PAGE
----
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Managing the Tempo Run with Cruise Intervals: Georgetown 400s

Managing the tempo run: One of the most essential, yet most challenging workouts for runners to do correctly is the tempo run.  Whether it be lack of long stretches of flat terrain without stoplights, high heat, or the inability of the athlete to run at or near their lactate threshold without going over it, the tempo run is often a frustrating experience for athlete and coach alike.  

Athletes tend to either run too fast or too slow, essentially losing the benefits of the workout – to build endurance and increase lactate threshold by working in or just below that specific heart rate zone.  While heart rate monitors can be helpful in learning what tempo effort should feel like, not all athletes have access to such technology and most need to take a stepping stone approach to be able to handle a standard 20 minute tempo run. 

Cruise Intervals: One means of preparing athletes for continuous tempo efforts while producing similar stimulus is breaking the tempo efforts down into shorter, more manageable cruise intervals.  Cruise intervals allow the athlete to get in the desired volume of quality running, while providing regular feedback about pace.  In fact, cruise intervals often provide opportunities to cover more ground than the athlete otherwise could at the same pace if running continuously.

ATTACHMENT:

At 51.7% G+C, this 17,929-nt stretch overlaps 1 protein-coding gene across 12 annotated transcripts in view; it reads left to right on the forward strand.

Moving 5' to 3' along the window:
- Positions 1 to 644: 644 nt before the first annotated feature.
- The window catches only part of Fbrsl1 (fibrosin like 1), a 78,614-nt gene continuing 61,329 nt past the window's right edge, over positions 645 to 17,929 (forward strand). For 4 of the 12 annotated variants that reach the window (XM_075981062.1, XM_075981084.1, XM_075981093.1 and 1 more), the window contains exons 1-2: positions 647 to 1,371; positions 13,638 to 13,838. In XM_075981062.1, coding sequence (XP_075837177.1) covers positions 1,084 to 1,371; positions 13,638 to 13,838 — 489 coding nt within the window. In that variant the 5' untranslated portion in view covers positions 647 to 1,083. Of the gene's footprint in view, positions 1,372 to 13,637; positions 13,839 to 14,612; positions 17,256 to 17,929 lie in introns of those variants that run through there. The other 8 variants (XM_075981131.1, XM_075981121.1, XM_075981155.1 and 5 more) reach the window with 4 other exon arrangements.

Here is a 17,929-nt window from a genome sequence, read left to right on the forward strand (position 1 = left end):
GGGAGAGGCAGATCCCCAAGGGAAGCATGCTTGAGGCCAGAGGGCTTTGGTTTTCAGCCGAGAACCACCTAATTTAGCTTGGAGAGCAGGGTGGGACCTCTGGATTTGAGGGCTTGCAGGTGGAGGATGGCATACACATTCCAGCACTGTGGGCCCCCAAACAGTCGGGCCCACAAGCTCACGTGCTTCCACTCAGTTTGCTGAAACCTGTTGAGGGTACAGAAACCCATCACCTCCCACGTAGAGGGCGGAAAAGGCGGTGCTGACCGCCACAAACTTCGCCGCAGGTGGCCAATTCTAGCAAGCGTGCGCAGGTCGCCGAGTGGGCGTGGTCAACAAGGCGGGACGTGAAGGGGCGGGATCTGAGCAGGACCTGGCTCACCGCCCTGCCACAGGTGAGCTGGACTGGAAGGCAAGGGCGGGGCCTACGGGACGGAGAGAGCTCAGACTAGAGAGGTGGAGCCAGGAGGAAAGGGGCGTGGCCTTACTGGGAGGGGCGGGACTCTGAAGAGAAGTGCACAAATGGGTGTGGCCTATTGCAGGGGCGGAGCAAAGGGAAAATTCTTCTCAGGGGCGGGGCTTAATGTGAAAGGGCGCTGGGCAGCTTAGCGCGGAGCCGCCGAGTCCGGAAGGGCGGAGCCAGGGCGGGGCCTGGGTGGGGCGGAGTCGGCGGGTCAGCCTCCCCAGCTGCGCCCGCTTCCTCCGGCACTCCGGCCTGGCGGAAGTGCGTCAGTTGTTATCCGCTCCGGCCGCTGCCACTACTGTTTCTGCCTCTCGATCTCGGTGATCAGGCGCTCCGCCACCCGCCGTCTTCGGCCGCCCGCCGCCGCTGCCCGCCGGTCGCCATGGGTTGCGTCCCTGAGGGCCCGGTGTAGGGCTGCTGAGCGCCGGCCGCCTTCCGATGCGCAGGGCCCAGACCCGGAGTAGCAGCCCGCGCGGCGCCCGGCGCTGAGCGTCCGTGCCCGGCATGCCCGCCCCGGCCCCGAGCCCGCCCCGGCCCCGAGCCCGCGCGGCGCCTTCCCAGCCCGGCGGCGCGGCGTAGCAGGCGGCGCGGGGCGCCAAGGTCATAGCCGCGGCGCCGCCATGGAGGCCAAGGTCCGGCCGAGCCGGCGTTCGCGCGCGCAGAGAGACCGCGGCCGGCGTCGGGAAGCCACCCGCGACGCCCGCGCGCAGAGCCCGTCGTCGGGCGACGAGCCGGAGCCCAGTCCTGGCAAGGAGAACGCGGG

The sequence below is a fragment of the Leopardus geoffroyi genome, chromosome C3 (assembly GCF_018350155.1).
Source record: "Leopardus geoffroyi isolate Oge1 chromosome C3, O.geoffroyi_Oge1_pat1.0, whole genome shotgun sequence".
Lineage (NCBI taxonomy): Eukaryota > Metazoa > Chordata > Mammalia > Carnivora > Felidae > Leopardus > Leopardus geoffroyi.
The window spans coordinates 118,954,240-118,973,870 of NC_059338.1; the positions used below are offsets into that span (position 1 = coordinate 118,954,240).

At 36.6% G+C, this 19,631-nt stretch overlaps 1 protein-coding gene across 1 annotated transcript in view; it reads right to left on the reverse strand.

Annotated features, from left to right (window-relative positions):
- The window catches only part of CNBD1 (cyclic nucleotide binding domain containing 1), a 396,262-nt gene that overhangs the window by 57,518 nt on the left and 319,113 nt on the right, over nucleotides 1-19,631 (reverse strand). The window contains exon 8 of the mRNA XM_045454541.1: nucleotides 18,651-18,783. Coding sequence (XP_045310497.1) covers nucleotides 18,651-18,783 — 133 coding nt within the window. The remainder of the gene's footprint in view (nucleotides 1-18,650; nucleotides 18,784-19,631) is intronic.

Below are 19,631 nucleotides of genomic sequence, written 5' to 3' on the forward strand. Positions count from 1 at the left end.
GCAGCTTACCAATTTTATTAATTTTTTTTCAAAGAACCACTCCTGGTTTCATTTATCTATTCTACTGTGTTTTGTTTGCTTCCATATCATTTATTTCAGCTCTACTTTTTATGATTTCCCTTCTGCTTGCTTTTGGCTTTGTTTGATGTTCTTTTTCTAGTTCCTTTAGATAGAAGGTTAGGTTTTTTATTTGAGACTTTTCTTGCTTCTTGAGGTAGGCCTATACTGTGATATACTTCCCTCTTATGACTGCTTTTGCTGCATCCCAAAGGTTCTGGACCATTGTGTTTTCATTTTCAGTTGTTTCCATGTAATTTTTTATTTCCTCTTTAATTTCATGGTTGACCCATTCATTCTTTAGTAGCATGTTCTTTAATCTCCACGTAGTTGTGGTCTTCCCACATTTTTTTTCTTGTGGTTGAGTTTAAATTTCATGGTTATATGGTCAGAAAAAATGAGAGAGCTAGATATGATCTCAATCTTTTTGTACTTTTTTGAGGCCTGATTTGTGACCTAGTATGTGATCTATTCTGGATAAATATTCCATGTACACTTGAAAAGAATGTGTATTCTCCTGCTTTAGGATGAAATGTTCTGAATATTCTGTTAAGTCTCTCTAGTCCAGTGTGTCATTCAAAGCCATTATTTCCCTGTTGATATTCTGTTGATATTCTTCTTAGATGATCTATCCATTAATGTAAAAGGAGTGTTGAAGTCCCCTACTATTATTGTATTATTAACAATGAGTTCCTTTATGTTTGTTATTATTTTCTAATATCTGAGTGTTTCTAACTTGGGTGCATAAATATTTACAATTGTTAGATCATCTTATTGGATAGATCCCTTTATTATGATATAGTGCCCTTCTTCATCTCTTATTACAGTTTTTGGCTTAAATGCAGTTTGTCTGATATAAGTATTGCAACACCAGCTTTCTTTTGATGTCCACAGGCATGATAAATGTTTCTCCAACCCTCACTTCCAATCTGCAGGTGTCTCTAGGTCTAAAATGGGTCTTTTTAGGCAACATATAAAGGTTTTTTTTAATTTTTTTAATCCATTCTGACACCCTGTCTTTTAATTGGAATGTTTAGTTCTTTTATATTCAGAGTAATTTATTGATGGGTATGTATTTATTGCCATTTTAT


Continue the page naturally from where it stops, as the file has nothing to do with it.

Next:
Georgetown 400s: One of my favorite cruise interval workouts is known as Georgetown 400s.  Georgetown 400s get their name from the former Georgetown University middle distance program notorious for transforming athletes with shorter distance speed into mid-distance superstars.  When they started, many of the athletes could not do a 4 mile tempo run so their coach, Francis Gagliano, had them start doing short cruise intervals to help build their stamina.  They already had the speed.  They just needed to learn to extend it.  Georgetown 400s helped them blend their speed with endurance and the results were astounding.

Georgetown 400s are run in the outside lane of the track.  You begin each interval at the outside lane stagger where you would start if you were starting the 400m dash in the outside lane.  Run the entire 400m interval in the outside lane until you cross the finish line. 

Track dimensions w/ 400m stagger.  Modified image from track.isport.com

Recovery: Your recovery is simply the time that it takes you to walk/jog from the finish line in the outside lane until you get to the start of the outside lane stagger (roughly 30-45 seconds).  Then start again.  

Because cruise intervals are shorter than a typical tempo run, to get the same stimulus they are usually a few seconds per mile faster than threshold pace, but not as fast as traditional VO2 max interval pace.  What makes them challenging is that the rest intervals are shorter than between VO2 max intervals - usually about half the time it takes you to run the cruise interval.

While this pace will seem slow compared to what most people typically do when they run intervals on the track, the goal is to gradually fatigue the body and still run a few more intervals at threshold pace while fatigued. 

You want to finish this workout feeling like you could do at least two more at the same pace.